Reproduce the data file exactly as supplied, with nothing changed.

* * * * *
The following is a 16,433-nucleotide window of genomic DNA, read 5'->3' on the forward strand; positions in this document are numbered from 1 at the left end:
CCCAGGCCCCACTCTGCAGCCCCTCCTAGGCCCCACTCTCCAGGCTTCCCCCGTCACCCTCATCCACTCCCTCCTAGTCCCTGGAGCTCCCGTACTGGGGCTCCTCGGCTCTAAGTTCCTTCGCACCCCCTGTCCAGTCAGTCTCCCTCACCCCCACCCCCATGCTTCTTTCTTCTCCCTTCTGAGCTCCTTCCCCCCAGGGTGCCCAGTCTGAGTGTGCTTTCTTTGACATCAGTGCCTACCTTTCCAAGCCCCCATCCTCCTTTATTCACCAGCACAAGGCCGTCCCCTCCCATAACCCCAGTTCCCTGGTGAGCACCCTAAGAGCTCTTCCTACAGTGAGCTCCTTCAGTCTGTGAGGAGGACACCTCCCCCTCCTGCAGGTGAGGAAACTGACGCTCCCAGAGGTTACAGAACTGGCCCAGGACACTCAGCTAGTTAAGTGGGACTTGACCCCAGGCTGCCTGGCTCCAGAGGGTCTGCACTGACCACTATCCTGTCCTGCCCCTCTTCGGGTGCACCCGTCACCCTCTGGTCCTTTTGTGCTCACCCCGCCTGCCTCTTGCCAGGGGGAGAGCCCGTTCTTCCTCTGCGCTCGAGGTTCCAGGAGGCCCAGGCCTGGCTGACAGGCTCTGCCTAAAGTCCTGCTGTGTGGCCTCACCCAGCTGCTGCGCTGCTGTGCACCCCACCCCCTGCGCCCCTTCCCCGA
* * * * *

The following is a 16,433-nucleotide window of genomic DNA, read 5'->3' on the forward strand; positions in this document are numbered from 1 at the left end:
CCCAGGCCCCACTCTGCAGCCCCTCCTAGGCCCCACTCTCCAGGCTTCCCCCGTCACCCTCATCCACTCCCTCCTAGTCCCTGGAGCTCCCGTACTGGGGCTCCTCGGCTCTAAGTTCCTTCGCACCCCCTGTCCAGTCAGTCTCCCTCACCCCCACCCCCATGCTTCTTTCTTCTCCCTTCTGAGCTCCTTCCCCCCAGGGTGCCCAGTCTGAGTGTGCTTTCTTTGACATCAGTGCCTACCTTTCCAAGCCCCCATCCTCCTTTATTCACCAGCACAAGGCCGTCCCCTCCCATAACCCCAGTTCCCTGGTGAGCACCCTAAGAGCTCTTCCTACAGTGAGCTCCTTCAGTCTGTGAGGAGGACACCTCCCCCTCCTGCAGGTGAGGAAACTGACGCTCCCAGAGGTTACAGAACTGGCCCAGGACACTCAGCTAGTTAAGTGGGACTTGACCCCAGGCTGCCTGGCTCCAGAGGGTCTGCACTGACCACTATCCTGTCCTGCCCCTCTTCGGGTGCACCCGTCACCCTCTGGTCCTTTTGTGCTCACCCCGCCTGCCTCTTGCCAGGGGGAGAGCCCGTTCTTCCTCTGCGCTCGAGGTTCCAGGAGGCCCAGGCCTGGCTGACAGGCTCTGCCTAAAGTCCTGCTGTGTGGCCTCACCCAGCTGCTGCGCTGCTGTGCACCCCACCCCCTGCGCCCCTTCCCCGA